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490 acres packed with attractions
pic oakland zoo 1


209 Living

Imagine if you can talk to the animals?

That thought crossed my mind during an encounter with a goat at the Oakland Zoo.

This happened to be our first visit to the 490-acre site at Knowland Park. As usual, I went along with my always partner-in-crime Karen and her 6-year-old granddaughter Brie for what was the youngster’s first-ever visit to the zoo.

I’ve been to a few zoos in my life.

Smithsonian’s National Zoo in Washington D.C., Fresno’s Chaffee Zoo, the Sacramento Zoo at William Land Park, and, of course, the nearby Micke Grove Zoo quickly come to mind.

But from here in the 209, the Oakland Zoo at 9777 Golf Links Road is a hop, skip and a jump off Interstate 580.

It’s also home to over 660 native and exotic animals.

The Oakland Zoo continues to grow with time, with the latest addition being the California Trail scheduled to open this summer.

This attraction is a gondola ride that will engage visitors in the exploration of the state’s natural past, present and future – try a bird’s eye view of bison and Tule elk roaming freely along the rolling hills not to mention seven new animal exhibits.

As for our spring break day trip, we had a game plan beforehand. The Oakland Zoo does allow – even encourages – visitors to pack a lunch. We did just that.

Cost to park is $10 for car / van and admission to the zoo is $18.75 for adults (ages 15-64) and $14.75 for children (ages 2-14).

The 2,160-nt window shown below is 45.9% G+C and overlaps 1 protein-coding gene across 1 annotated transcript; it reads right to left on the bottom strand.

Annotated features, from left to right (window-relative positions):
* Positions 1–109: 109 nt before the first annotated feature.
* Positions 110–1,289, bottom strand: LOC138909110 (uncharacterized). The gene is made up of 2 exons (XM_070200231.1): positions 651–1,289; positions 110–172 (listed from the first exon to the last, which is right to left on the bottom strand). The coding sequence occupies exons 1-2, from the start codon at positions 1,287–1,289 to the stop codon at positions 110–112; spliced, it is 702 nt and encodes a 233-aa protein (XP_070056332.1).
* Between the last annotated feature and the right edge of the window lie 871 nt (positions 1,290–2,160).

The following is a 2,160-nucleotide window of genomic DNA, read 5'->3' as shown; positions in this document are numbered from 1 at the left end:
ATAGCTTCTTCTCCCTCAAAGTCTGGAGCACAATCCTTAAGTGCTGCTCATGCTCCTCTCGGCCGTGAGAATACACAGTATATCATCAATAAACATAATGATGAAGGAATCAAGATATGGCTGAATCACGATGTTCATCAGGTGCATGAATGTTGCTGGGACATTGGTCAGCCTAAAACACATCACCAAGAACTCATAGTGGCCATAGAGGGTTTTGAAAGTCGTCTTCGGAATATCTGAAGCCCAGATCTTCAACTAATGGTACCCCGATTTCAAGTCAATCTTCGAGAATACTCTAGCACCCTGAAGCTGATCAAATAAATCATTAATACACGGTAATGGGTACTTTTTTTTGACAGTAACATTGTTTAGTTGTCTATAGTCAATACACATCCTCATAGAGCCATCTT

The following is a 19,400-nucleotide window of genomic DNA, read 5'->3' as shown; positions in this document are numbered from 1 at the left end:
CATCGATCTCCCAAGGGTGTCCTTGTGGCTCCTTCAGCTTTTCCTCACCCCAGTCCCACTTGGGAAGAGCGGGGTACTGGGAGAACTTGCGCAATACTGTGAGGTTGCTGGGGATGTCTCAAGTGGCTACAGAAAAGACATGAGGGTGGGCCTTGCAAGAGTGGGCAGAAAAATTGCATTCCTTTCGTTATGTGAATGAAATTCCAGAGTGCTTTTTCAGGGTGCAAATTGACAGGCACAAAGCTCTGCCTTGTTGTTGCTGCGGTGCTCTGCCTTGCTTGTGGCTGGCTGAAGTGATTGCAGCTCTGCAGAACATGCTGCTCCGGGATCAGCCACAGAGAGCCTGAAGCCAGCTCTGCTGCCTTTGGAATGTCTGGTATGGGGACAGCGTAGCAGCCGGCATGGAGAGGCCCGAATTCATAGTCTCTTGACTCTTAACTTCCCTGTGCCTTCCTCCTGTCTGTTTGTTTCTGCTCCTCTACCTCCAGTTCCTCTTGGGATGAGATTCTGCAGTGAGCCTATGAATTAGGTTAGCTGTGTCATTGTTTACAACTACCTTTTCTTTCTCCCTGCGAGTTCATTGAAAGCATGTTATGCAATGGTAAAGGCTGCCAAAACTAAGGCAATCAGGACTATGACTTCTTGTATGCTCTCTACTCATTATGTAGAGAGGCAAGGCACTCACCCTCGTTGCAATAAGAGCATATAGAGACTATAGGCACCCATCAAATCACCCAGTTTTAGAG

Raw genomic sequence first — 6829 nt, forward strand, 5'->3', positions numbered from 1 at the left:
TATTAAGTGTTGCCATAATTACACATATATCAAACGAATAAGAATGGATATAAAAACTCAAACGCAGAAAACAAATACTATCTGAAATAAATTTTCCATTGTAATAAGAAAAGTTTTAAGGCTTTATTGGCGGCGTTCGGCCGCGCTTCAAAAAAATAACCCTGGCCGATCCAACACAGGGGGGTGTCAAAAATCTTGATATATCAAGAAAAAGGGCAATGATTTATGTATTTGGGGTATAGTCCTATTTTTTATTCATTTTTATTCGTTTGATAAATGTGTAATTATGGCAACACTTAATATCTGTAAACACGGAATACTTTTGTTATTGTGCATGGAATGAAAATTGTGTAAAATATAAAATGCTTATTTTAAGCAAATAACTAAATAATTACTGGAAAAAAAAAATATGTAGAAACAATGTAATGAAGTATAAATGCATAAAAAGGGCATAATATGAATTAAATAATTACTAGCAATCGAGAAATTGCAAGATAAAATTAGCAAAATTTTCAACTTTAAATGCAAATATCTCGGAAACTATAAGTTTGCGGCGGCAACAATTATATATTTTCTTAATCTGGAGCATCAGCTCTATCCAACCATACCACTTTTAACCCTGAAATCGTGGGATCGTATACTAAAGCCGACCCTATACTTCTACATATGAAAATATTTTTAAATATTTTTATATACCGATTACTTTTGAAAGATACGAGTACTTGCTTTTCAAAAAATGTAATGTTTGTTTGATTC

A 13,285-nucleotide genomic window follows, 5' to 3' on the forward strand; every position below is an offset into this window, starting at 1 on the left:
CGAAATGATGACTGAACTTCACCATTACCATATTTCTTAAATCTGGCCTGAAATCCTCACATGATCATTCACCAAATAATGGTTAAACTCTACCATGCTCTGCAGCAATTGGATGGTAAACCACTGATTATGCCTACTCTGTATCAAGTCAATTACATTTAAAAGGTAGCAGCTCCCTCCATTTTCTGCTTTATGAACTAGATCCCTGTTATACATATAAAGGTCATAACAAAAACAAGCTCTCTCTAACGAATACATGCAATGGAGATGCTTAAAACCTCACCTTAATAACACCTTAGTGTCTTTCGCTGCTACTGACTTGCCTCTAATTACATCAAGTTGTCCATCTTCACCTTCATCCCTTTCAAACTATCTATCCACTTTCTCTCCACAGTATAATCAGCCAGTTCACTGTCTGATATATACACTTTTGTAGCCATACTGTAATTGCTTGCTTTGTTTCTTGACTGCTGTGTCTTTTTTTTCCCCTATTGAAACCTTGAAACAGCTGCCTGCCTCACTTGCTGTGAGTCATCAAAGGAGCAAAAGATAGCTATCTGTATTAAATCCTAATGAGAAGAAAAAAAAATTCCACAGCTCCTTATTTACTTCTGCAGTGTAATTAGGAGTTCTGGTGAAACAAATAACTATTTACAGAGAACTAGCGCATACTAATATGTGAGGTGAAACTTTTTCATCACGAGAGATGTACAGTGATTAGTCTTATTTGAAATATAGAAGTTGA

We also did a quick study of the zoo map to explore the layout of the land.

Brie wanted to check out the elephants first.

The Oakland Zoo is home to four African elephants – Donna, Lisa, M’Dunda and Osh – who enjoy a spacious surrounding mimicking their natural habitats.

But in order to get there meant skirting past the tigers in the Tropical Rainforest, catching a quick glimpse of the giraffe, eland and Egyptian goose in the African Veldt exhibit, and walking uphill to the African Savanna, home to camels, lions and, of course, the elephants.

Word of note – the zoo has friendly “Quiet Coyote” reminders for visitors to speak softly and move more slowly around wild animal exhibits.

The good thing about put the elephants on the top of the list meant downhill walk to catch the zebra, hyena, vervet monkey, and meerkat exhibits, to name a few.

From there, we were able to catch the rest of the Tropical Rainforest area – this is home of the cotton-topped Tamarin, warthog, baboon, squirrel monkey, gibbon, macaw, coati and siamang monkey.

We lost our map somewhere between the tortoise exhibit and the zoo meadow.

No sweat, I just picked up another to see what we had missed.

In this case, it was the Wayne and Gladys Valley Children’s Zoo, which may have been the highlight for someone of Brie’s age.

It was there she got to see the river otters frolic in the water just after feeding time – a feeding schedule of all of the animals is posted at the main entrance – the lemurs taking a timeout, the black guinea hog, and the Goldman Bat Exhibit.

Perhaps what Brie enjoyed most was sharing that special moment with her grandmother in the Goat & Sheep Barn, getting up close and personal inside this farm animal petting zoo.

She also enjoyed exploring the children’s playground area.

It was a coincident that our planning saved the best for last, at least for one youngster.

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